It took me about two weeks to get over that step, and I wrote a rough outline of my paper and was staring at the data trying to think of where to go next. I had two issues now: I had to translate my writing from layman's terms to scientific jargon, and I needed some more references. I was finding other work to do and pretty much decided that it would be best to put the paper on the backburner until June, when I am going to spend four days at a conference listening to presentations and reviewing the current data in the same field. By the end of that time, I should be able to write my paper much more easily.
I wasn't comfortable with that decision, though. I started to question again if I was just deciding that because I was trying to put off the anxiety of writing it. On the way home yesterday, I realized what part of my issue was. I needed to get my hands on some actual journals and just read them for a while to get a hang of the flow and style. I longed to find a campus library like the one we had at A&M, the Medical Library I think it was called, where there were rows and rows of scientific journals. I used to go there and read the journals all the time, which is why I thought writing this paper would be easy for me. That was ten years ago, though, and I am a little rusty in the pattern of scientific writing.
This morning when I got to work, there was a package waiting for me in my box.
This is strange, I thought. My box primarily sits empty. I opened the manilla envelope that was busting at the seams, and right there in my hands were three current scientific journals in my field.
It is like a Christmas present from Heaven. I wonder if God is watching over me right now, pushing me from behind, blowing in my ear. Write the paper, I feel he is saying, I have more work for you to do in this world. Go, now, and save my animals.

Tuesday, March 18, 2008

Dinner and a Movie


The Dinner: Meat Ravioli in Mushroom Sauce

The Movie: No Country for Old Men

I was so happy with the way the meal turned out. Restaurant Quality, all done in under 15 minutes time including prep. I could not stop thinking about how good it was after we ate, and this remembrance lasting about 24 hours. It is really easy to make, let me guide you through it.

First you heat some oil in a skillet on the stovetop. Slice up some onion and press some garlic, and throw it in there once the oil is good and hot. Let that cook for about three minutes until it is all golden brown, then throw in a half cup of fresh mushrooms, quartered. Stir it all together until the mushrooms are lightly coated with oil, then throw in a couple tablespoons of flour and stir that until you can't see the flour anymore. Add a can of beef broth (14 oz) and a 1/3 cup of dry red wine - I didn't have any of that but I used red wine vinegar, same difference - and bring it to a boil over medium high heat. Add in some parsely, basil, and pepper. Once it is boiling, add some fresh ravioli. The recipe I was using (out of Easy Meals in Minutes) suggested a beef ravioli, but for some reason the store I was shopping in had none of that, and the only meat version I could find was a chicken and herb fresh ravioli. It was killer.

The movie...well, it won four Academy awards...and based on the content, I guess you could say it was killer, too. I was a little uncomfortable with all the bloodshed and I am not sure I like the ideas presented in the movie. It is actually quite dark. Some amusing parts of the evening, though - Tommy Lee Jones in the "extras" part stating that the movie "was a comedy really", and feeling like my mother for a a few moments. She says she always has to explain movies to my father, and sometimes it is wearisome for her. She has to choose movies for them to see that won't be over his head.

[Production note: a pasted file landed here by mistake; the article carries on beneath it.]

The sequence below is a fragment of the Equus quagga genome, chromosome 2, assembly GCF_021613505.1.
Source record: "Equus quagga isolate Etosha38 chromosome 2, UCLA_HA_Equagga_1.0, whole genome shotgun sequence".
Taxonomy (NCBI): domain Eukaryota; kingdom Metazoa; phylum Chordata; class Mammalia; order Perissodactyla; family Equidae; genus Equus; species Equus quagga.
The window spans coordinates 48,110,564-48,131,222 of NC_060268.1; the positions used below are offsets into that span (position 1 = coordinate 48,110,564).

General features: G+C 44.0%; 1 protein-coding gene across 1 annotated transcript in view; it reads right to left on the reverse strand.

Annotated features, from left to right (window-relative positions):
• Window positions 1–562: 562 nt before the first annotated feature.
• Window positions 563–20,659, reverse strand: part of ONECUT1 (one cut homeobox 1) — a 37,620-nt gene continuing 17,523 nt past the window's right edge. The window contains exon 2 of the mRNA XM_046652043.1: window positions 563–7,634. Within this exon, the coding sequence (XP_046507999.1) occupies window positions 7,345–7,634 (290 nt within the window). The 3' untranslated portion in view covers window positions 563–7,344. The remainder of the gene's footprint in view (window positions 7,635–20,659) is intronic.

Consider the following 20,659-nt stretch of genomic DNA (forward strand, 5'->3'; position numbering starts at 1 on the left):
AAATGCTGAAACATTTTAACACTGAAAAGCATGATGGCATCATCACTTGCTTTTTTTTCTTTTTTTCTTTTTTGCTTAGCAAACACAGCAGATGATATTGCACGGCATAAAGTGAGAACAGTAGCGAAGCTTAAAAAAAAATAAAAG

Well, first of all the end of the movie kinda snuck up on us. We had just readjusted ourselves and made a comment that it was a long movie, and then out of nowhere the credits are rolling. I was not expecting that to the be the last scene but it does make the point. Anyway my husband turns to me and says "So what happened to the dude?" I'm thinking that if he didn't catch the part where it shows "what happened to the dude", then how the heck did he make sense of the rest of it from there out? I ask him this and he says he has no idea what this movie is about. Rewind, catch up to what happened to the dude, and then there is the conversation with Tommy Lee Jones' character and his old friend he goes to visit. I tell my husband "THIS, this is what the movie is all about" and it turns out he had just tuned that all out. After all, it's just people talking, he is used to tuning out conversation. I mean, he lives with me for pete's sake! I'm trying to go back and explain to him how the conversation he has with the large cop in the coffeehouse, the old friend, and his wife are all connected to the main idea of the movie, which is just depressing really, and my husband is rewinding it all to catch the parts he didn't understand. I wasn't going to stay up all night for this, so I took a bath and read my book in the hour it took him to make sense of it all finally. The movie runs deep, with the statements about luck, life, faith, the frailty of human life, and the scenery, especially in the beginning, is interesting. Today, though, all I could think about when I thought of the movie is blood gushing from the dude's side. I did have the ravioli again for lunch, though.